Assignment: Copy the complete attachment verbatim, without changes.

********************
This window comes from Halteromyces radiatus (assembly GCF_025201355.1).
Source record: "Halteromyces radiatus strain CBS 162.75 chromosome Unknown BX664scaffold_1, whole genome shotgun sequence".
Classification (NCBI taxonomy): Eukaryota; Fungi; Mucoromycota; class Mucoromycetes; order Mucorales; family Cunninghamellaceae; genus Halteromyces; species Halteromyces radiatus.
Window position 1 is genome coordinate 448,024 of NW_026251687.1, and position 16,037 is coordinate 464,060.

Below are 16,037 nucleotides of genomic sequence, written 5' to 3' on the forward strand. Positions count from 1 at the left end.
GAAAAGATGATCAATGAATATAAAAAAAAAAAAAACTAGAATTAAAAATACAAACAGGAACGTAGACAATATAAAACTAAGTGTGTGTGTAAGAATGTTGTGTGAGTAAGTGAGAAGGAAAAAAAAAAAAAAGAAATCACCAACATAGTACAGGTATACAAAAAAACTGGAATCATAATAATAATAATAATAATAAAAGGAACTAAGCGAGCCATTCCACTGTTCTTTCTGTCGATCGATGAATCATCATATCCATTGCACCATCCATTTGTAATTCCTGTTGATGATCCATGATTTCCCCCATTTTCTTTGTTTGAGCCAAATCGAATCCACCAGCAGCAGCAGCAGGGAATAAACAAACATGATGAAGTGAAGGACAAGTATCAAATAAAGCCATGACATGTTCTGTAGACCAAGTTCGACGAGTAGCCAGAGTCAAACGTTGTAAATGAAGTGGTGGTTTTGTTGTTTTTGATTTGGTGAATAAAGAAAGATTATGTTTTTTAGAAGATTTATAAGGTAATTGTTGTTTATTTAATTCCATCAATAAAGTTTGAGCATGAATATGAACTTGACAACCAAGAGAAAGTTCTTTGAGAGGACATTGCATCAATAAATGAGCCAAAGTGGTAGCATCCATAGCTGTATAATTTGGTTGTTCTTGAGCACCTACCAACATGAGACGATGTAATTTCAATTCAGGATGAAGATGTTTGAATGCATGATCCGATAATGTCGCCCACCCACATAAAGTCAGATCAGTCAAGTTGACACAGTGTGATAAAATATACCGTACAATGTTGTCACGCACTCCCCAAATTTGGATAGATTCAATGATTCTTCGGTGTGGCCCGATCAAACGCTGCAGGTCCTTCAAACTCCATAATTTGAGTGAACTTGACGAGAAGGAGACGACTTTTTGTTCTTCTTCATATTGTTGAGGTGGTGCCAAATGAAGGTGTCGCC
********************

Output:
This window comes from Halteromyces radiatus (assembly GCF_025201355.1).
Source record: "Halteromyces radiatus strain CBS 162.75 chromosome Unknown BX664scaffold_1, whole genome shotgun sequence".
Classification (NCBI taxonomy): Eukaryota; Fungi; Mucoromycota; class Mucoromycetes; order Mucorales; family Cunninghamellaceae; genus Halteromyces; species Halteromyces radiatus.
Window position 1 is genome coordinate 448,024 of NW_026251687.1, and position 16,037 is coordinate 464,060.

Below are 16,037 nucleotides of genomic sequence, written 5' to 3' on the forward strand. Positions count from 1 at the left end.
GAAAAGATGATCAATGAATATAAAAAAAAAAAAAACTAGAATTAAAAATACAAACAGGAACGTAGACAATATAAAACTAAGTGTGTGTGTAAGAATGTTGTGTGAGTAAGTGAGAAGGAAAAAAAAAAAAAAGAAATCACCAACATAGTACAGGTATACAAAAAAACTGGAATCATAATAATAATAATAATAATAAAAGGAACTAAGCGAGCCATTCCACTGTTCTTTCTGTCGATCGATGAATCATCATATCCATTGCACCATCCATTTGTAATTCCTGTTGATGATCCATGATTTCCCCCATTTTCTTTGTTTGAGCCAAATCGAATCCACCAGCAGCAGCAGCAGGGAATAAACAAACATGATGAAGTGAAGGACAAGTATCAAATAAAGCCATGACATGTTCTGTAGACCAAGTTCGACGAGTAGCCAGAGTCAAACGTTGTAAATGAAGTGGTGGTTTTGTTGTTTTTGATTTGGTGAATAAAGAAAGATTATGTTTTTTAGAAGATTTATAAGGTAATTGTTGTTTATTTAATTCCATCAATAAAGTTTGAGCATGAATATGAACTTGACAACCAAGAGAAAGTTCTTTGAGAGGACATTGCATCAATAAATGAGCCAAAGTGGTAGCATCCATAGCTGTATAATTTGGTTGTTCTTGAGCACCTACCAACATGAGACGATGTAATTTCAATTCAGGATGAAGATGTTTGAATGCATGATCCGATAATGTCGCCCACCCACATAAAGTCAGATCAGTCAAGTTGACACAGTGTGATAAAATATACCGTACAATGTTGTCACGCACTCCCCAAATTTGGATAGATTCAATGATTCTTCGGTGTGGCCCGATCAAACGCTGCAGGTCCTTCAAACTCCATAATTTGAGTGAACTTGACGAGAAGGAGACGACTTTTTGTTCTTCTTCATATTGTTGAGGTGGTGCCAAATGAAGGTGTCGCC